I just.. I don't want to say anything about the plot because it's so nice discovering it in the book. Just, I would say, read it. I loved it.

FIVE of five stars. ( )
  avanders | Feb 22, 2015 |
This is a dystopian novel addressing social and political issues. Through the creation of a society based on sameness, precision of language , and control Lois Lowery bring to light many social and personal issues. Jonas a young teen get assigned to the job of receiver of memories, a highly regarded position in the community which he lives. Up to this point Jonas has believed his life is happy and all the rules of his community are for his own good. As he realizes that life has not always been as it is and that is not the same in other places he discovers personal choice and emotions are important. He then has a key decision to make as to his future and the future of his younger "brother" Gabe. It is thrilling and a good read that poses some very important questions about society as a whole. ( )
  Lisapier | Feb 18, 2015 |
Showing 1-5 of 973 (next | show all)
Despite occasional logical lapses, "The Giver," a powerful and provocative novel, is sure to keep older children reading. And thinking.
added by Aerrin99 | editNew York Times, Karen Ray (Oct 31, 1993)
 

» Add other authors (1 possible)

Author nameRoleType of authorWork?Status
Lois Lowryprimary authorall editionsconfirmed
Ibatoulline, BagramIllustratorsecondary authorsome editionsconfirmed
Rifkin, RonNarratorsecondary authorsome editionsconfirmed

Has as a student's study guide

You must log in to edit Common Knowledge data.
For more help see the Common Knowledge help page.
Series (with order)
Canonical title
Original title
Alternative titles
Original publication date
People/Characters
Important places
Important events
Related movies
Awards and honors
Epigraph
Dedication
For all the children
To whom we entrust the future
First words
It was almost December, and Jonas was beginning to be frightened.
Quotations
His mind reeled. Now, empowered to ask questions of utmost rudeness- and promised answers- he could, conceivably (though it was almost unimaginable), ask someone, some adult, his father perhaps: "Do you lie?" But he had no way of knowing if the answer he received were true.
We really have to protect people from wrong choices.
But everyone would be burdened and pained. They don't want that. And that's the real reason The Receiver is so vital to them, and so honored. They selected me-- and you--to lift that burden from themselves.
Jonas did not want to go back. He didn't want the memories, didn't want the honor, didn't want the wisdom, didn't want the pain. He wanted his childhood again, his scraped knees and ball games.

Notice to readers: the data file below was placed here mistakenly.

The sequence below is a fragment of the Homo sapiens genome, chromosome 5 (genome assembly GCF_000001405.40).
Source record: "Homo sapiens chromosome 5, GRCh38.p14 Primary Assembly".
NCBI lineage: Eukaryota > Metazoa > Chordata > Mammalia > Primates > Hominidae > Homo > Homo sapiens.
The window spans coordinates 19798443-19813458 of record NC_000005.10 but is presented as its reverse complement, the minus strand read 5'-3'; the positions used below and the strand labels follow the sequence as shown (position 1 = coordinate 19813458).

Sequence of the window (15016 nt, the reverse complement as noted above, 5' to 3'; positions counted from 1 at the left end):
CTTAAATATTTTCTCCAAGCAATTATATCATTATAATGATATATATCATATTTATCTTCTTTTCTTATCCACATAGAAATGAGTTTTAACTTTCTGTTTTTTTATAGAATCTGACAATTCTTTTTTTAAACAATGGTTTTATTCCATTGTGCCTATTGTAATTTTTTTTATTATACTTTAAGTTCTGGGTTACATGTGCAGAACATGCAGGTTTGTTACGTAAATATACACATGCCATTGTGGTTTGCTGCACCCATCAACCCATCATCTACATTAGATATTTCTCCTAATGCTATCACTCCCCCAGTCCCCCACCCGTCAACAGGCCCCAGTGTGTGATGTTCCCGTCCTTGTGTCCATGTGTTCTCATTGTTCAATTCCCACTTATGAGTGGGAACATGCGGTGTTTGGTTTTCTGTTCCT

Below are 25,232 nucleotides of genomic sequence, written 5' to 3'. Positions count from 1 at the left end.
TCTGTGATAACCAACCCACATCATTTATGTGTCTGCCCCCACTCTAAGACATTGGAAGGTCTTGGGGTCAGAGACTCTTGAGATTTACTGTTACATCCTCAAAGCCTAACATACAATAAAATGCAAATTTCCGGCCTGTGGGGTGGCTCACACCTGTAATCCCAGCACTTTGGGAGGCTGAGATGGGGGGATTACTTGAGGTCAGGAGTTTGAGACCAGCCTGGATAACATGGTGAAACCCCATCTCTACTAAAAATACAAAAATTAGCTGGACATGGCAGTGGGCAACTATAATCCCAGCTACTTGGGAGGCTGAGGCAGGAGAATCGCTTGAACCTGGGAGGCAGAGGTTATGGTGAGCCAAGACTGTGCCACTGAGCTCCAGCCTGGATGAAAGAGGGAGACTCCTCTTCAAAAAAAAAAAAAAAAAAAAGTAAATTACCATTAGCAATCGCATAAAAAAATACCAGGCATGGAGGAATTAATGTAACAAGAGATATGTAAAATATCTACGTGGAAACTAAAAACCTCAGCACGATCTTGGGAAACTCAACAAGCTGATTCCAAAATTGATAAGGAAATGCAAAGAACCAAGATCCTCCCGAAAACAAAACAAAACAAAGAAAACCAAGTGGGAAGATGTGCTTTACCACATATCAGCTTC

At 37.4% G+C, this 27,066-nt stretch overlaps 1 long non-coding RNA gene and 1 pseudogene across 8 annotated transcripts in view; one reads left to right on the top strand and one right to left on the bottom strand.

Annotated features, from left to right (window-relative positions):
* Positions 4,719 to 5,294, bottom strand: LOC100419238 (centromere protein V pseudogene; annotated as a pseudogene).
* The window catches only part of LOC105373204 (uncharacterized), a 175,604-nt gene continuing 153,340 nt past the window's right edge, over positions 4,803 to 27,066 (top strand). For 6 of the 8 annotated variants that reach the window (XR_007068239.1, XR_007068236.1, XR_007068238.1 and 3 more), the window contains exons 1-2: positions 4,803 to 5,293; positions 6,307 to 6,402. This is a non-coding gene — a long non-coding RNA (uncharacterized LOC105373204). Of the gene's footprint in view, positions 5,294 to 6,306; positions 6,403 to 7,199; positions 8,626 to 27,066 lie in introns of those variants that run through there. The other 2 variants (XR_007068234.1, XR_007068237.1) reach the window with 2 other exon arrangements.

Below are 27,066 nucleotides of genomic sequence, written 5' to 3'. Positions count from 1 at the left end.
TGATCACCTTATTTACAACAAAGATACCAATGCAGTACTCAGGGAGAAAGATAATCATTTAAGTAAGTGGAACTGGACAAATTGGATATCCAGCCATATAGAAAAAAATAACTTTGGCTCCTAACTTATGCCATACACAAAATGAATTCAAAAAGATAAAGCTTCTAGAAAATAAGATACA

Sometimes I wish they'd ask for my wisdom more often-there are so many things I could tell them; things I wish they would change. But they don't want change. Life here is so orderly, so predictable-so painless. It's what they've chosen.
Last words
(Click to show. Warning: May contain spoilers.)
Disambiguation notice
Publisher's editors
Blurbers
Publisher series
Original language

References to this work on external resources.

Wikipedia in English (1)

Book description
This book is about Jonah who is trying to figure out what memories are since he is the receiver and the giver is giving them to him. The story takes place in post-apocalyptic world (I'm assuming). Jonah has to come to terms with release and the very culture that he exists in. There is a trilogy for this series, and I'm excited to read them. This book can be used for character, theme, and other story elements in a class.
Haiku summary
A black and white world

One boy holds the memories

Of colorful past

(Sundancer)

Amazon.com Amazon.com Review (ISBN 0440237688, Mass Market Paperback)

In a world with no poverty, no crime, no sickness and no unemployment, and where every family is happy, 12-year-old Jonas is chosen to be the community's Receiver of Memories. Under the tutelage of the Elders and an old man known as the Giver, he discovers the disturbing truth about his utopian world and struggles against the weight of its hypocrisy. With echoes of Brave New World, in this 1994 Newbery Medal winner, Lowry examines the idea that people might freely choose to give up their humanity in order to create a more stable society. Gradually Jonas learns just how costly this ordered and pain-free society can be, and boldly decides he cannot pay the price.

(retrieved from Amazon Mon, 30 Sep 2013 13:25:11 -0400)

(see all 11 descriptions)

Lowry's unforgettable tale introduces 12-year-old Jonas, who is singled out by the Community to be trained by The Giver. The Giver alone holds the memories of true pain and pleasure. Now it's time for Jonas to receiver the truth.

(summary from another edition)

» see all 13 descriptions

Quick Links

Popular covers

Rating

Average: (4.21)
0.5 14
1 55
1.5 20
2 166
2.5 79
3 844
3.5 257
4 2135
4.5 333
5 2925

Audible.com

An edition of this book was published by Audible.com.

See editions

Is this you?

Become a LibraryThing Author.

 

Help/FAQs | About | Privacy/Terms | Blog | Contact | LibraryThing.com | APIs | WikiThing | Common Knowledge | Legacy Libraries | Early Reviewers | 95,704,866 books! | Top bar: Always visible